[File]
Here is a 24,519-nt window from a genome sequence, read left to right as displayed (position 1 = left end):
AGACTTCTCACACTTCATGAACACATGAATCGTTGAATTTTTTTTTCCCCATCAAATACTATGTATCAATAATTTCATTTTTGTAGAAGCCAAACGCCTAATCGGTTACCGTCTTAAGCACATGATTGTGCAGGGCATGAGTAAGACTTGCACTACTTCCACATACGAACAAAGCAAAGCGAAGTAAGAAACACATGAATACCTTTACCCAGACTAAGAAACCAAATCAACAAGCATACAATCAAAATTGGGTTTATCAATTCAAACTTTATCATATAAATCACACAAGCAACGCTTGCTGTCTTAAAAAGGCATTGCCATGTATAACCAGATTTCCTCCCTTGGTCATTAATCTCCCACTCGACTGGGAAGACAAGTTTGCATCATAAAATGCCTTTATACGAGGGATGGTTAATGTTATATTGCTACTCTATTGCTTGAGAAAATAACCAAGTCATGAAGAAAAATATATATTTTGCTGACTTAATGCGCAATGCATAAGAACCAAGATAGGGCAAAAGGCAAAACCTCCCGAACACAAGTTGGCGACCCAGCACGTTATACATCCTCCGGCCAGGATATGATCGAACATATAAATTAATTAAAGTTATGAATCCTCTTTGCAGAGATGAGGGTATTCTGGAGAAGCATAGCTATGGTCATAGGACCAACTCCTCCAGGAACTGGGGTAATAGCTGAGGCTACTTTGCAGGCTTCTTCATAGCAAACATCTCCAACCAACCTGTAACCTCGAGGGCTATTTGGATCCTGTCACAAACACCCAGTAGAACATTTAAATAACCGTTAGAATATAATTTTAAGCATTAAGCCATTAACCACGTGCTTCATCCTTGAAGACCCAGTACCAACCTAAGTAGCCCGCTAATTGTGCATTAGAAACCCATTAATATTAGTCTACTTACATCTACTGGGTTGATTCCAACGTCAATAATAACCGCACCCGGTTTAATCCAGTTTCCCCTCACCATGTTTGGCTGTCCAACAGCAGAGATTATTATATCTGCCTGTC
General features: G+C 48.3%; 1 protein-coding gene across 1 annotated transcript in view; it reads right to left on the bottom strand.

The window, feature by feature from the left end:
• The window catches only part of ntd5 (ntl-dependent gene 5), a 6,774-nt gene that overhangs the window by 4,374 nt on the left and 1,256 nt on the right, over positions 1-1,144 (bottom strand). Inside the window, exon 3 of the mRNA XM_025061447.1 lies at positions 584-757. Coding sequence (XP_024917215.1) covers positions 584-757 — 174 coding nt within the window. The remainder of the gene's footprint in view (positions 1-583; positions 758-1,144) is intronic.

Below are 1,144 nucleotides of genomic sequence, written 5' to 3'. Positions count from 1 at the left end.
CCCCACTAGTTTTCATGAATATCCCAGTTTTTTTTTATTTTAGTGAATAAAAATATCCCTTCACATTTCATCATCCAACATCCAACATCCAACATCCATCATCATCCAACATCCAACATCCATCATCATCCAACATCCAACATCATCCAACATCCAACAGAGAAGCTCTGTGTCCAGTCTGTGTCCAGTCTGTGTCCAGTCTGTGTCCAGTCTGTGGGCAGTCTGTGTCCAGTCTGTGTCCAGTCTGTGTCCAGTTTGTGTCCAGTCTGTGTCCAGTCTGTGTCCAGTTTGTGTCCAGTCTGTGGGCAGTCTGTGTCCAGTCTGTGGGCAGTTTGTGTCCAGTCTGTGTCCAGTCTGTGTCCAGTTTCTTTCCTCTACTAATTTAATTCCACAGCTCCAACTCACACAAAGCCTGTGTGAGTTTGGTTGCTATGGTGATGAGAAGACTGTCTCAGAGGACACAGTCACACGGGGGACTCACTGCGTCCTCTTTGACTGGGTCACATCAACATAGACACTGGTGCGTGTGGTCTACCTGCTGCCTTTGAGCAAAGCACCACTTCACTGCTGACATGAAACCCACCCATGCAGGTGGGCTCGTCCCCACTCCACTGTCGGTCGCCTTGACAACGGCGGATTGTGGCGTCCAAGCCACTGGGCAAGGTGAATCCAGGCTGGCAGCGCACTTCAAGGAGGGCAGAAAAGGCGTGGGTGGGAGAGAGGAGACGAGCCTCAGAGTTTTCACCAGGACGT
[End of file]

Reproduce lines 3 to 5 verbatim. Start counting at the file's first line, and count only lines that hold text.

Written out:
General features: G+C 48.3%; 1 protein-coding gene across 1 annotated transcript in view; it reads right to left on the bottom strand.

The window, feature by feature from the left end:
• The window catches only part of ntd5 (ntl-dependent gene 5), a 6,774-nt gene that overhangs the window by 4,374 nt on the left and 1,256 nt on the right, over positions 1-1,144 (bottom strand). Inside the window, exon 3 of the mRNA XM_025061447.1 lies at positions 584-757. Coding sequence (XP_024917215.1) covers positions 584-757 — 174 coding nt within the window. The remainder of the gene's footprint in view (positions 1-583; positions 758-1,144) is intronic.